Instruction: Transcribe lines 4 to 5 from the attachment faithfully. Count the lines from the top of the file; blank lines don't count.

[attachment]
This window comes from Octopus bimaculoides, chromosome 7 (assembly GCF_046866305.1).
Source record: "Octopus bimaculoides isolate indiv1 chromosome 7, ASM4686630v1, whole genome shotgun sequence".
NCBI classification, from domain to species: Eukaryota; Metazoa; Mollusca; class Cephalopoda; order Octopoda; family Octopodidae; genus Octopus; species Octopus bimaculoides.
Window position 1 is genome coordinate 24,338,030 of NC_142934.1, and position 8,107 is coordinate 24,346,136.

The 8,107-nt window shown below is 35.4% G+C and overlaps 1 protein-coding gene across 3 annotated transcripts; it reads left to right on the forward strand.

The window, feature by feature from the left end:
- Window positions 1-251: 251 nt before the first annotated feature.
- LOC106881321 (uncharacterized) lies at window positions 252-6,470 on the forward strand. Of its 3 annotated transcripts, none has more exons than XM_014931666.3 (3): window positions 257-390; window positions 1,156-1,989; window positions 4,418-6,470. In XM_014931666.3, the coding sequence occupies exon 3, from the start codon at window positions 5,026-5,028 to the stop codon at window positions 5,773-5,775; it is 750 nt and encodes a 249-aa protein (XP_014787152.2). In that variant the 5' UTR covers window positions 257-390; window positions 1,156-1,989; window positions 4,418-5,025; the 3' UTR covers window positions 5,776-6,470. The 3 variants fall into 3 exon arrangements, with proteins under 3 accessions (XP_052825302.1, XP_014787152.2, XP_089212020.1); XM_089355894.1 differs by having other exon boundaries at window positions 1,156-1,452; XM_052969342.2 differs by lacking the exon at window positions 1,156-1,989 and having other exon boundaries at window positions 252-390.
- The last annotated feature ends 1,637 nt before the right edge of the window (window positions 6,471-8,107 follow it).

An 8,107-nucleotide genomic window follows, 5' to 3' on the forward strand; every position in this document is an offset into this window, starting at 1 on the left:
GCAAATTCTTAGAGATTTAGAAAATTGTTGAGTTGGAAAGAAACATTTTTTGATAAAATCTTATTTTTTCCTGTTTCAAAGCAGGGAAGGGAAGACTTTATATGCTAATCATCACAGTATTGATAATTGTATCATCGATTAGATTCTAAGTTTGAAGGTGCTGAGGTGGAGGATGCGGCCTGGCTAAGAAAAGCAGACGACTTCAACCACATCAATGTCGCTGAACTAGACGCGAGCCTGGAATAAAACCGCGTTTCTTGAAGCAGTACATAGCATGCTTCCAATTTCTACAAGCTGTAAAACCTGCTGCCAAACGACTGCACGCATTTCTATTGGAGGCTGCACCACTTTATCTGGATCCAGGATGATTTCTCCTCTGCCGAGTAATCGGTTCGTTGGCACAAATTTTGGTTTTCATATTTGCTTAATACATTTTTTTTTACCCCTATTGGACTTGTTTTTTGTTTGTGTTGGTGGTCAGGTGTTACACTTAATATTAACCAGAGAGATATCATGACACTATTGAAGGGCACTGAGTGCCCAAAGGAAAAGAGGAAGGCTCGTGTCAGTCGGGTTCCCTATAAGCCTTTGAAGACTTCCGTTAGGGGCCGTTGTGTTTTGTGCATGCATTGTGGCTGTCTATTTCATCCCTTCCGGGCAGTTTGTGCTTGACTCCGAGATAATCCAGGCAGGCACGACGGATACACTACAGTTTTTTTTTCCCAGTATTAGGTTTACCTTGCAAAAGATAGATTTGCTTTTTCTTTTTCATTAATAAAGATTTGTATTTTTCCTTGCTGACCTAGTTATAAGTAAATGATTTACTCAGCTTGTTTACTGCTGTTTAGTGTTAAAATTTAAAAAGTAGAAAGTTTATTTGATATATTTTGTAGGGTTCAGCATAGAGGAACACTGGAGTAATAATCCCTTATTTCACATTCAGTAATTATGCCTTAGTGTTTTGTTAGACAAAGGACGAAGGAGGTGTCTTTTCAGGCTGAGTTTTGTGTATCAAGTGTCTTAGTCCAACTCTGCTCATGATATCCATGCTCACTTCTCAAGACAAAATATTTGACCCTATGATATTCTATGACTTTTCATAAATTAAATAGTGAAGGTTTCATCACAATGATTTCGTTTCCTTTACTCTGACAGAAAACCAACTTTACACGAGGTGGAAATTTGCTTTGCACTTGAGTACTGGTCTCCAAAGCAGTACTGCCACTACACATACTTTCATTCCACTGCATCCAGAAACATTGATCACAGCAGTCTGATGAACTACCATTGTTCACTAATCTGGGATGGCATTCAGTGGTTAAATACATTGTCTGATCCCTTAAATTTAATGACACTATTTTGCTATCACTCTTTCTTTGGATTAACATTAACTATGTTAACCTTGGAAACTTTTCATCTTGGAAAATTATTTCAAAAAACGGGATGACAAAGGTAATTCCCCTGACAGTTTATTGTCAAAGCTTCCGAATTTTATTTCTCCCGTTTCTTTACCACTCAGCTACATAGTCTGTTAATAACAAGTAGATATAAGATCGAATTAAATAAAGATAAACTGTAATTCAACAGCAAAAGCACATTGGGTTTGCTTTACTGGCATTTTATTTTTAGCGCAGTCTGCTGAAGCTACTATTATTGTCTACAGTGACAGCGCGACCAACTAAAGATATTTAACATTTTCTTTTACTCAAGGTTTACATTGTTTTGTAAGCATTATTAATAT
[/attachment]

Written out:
Window position 1 is genome coordinate 24,338,030 of NC_142934.1, and position 8,107 is coordinate 24,346,136.

The 8,107-nt window shown below is 35.4% G+C and overlaps 1 protein-coding gene across 3 annotated transcripts; it reads left to right on the forward strand.